The University of Tartu is blessed to have diverse students. This year, we welcomed Ukranian twins Marko and Levko, who came here to study the same thing: Democracy and Governance at the Johan Skytte Institute of Political Studies. We decided to find out what brought them here and why they chose the same field.
1. So, a pair of twins studying the in same area. How did that happen? Why this particular field? Have you had the same interests since childhood?
Marko: It happened so that I met my best friend even before I was born. We really liked each other from the beginning, and have already spent 21 years together. Due to our similar background and experience, we developed similar interests, and that’s how it happened that when we were sending applications for our MA studies the programmes were the same. To be honest, sometimes it is hard to communicate with a person throughout your life. I thought that maybe it would be better for us to become more separate, and was even planning to finish my master’s degree at Central European University, but due to the unstable situation with the legal status of that university, it happened that we are together. Now I believe that it was the right decision, because there will be a lot of chances to live separately in the future, but when we are together we support and help each other. Together we are a coherent power – it is easy to remember us, and I believe we make a stronger impression. Still, it is important to take breaks and have a rest from time to time, so we can simply travel to different places. For example, last year my brother was so fed up with me that he ran away from me to Morocco for almost two months and was pretending that he was doing some really helpful volunteer stuff there.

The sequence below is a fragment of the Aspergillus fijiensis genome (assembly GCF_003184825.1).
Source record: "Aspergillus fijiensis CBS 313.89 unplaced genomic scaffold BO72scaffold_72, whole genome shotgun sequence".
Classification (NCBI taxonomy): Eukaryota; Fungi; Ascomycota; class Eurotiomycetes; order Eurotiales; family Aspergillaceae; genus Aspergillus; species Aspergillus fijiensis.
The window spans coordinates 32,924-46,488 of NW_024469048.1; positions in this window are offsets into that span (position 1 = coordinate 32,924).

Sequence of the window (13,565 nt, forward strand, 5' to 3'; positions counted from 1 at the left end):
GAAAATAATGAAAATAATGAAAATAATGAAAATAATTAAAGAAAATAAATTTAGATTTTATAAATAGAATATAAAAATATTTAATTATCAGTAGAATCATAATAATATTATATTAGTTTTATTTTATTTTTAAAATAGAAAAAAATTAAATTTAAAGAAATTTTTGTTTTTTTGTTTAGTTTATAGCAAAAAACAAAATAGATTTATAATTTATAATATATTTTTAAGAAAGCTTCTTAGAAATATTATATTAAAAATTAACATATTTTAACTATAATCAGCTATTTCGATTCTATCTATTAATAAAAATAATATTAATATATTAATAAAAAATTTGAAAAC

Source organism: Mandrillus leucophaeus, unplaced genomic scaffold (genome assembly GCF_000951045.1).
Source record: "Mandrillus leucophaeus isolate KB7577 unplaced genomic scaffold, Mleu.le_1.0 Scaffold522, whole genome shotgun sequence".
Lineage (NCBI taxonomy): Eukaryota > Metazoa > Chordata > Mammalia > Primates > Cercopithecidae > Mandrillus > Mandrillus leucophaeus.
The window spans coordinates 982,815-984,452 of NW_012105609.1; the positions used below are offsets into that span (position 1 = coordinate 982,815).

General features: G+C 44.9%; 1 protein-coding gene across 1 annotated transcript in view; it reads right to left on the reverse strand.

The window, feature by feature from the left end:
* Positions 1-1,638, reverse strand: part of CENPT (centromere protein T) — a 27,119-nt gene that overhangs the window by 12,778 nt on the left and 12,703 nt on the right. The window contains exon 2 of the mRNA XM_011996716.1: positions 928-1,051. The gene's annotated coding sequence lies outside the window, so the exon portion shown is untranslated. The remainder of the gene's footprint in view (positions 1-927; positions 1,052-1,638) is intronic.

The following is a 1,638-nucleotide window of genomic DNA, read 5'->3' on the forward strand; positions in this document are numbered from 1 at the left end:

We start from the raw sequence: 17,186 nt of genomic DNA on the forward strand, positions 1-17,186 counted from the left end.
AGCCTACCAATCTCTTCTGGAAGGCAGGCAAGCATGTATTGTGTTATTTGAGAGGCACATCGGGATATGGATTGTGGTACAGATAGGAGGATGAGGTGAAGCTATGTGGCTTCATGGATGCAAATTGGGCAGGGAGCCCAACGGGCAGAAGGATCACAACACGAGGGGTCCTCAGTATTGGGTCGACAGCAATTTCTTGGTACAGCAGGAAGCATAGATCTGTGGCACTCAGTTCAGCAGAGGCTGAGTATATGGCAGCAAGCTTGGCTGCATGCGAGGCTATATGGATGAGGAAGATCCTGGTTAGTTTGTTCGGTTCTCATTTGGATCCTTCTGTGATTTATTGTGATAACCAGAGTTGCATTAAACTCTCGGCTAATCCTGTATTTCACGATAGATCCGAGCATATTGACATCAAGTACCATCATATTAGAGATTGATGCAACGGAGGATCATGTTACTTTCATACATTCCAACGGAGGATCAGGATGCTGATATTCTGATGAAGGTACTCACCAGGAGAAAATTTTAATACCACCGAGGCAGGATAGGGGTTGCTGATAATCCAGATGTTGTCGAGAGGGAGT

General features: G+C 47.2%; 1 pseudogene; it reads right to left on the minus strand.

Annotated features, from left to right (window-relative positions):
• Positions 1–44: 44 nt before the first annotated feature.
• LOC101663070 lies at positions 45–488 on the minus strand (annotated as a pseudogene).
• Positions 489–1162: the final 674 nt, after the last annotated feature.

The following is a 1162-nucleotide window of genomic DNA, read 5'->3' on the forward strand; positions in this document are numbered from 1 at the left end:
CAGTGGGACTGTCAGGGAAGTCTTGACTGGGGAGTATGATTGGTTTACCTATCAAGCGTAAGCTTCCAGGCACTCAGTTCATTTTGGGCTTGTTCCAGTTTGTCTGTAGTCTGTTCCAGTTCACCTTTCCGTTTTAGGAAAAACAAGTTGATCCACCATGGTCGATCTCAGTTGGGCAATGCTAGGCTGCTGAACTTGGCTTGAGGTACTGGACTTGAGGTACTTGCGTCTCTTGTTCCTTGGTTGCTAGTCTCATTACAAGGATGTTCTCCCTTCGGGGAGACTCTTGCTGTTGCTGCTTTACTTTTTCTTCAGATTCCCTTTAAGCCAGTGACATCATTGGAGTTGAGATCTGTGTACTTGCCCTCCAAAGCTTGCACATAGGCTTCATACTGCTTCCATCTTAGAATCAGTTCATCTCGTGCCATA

Levko: Yeah, I suppose that we both have similar fields of interest. However, it is important to understand that having similar interests doesn’t mean that we think in the same way. Moreover, I would say that we even have different perspectives on the same issues. For example, when we were doing our internship at Canadian House of Commons we were working in offices of deputies from different parties and had an opportunity to get the whole image and compare. I suppose it is a huge benefit for us – that is, how we complement each other – and we can cover some of our interests from different sides to get a more complex picture because, as you know, the truth always lies somewhere in the middle. We both chose the Democracy and Governance programme for our studies for simple reasons. Firstly, it is extremely interesting and a practical scientific field. Also, it is highly relevant to changes that are now going on, not only in our country, but in the whole world. We suppose that our country has a strong need for qualified human resources in the governmental sphere. That is why we aspire to play a key role in social changes in Ukraine, and we both trust that the D&G programme will provide us with a toolkit to be a driving force for democratic and political changes.
2. What are the differences between you two? What about similarities? How would you describe each other?
Marko: I suppose that the most noticeable difference between us is a birthmark on my brother’s cheek – it is a small “life hack” for our tutors to distinguish us. Apart from this, there are no huge differences in the way we look, and sometimes, due to this fact, people tend to forget that we are two different persons. That is why in childhood my brother always suffered with me for stuff that I did. I am definitely the better, more popular twin of us, and it is not only due to the fact I am older (We still have discussions on this issue: I believe that I am older by 15 min and my brother says that the difference between us is only 10 min). I also think that my brother is a better person; he can always set his priorities and do the right thing in spite of what he wants. I would describe him as a nice guy that looks a bit similar to me.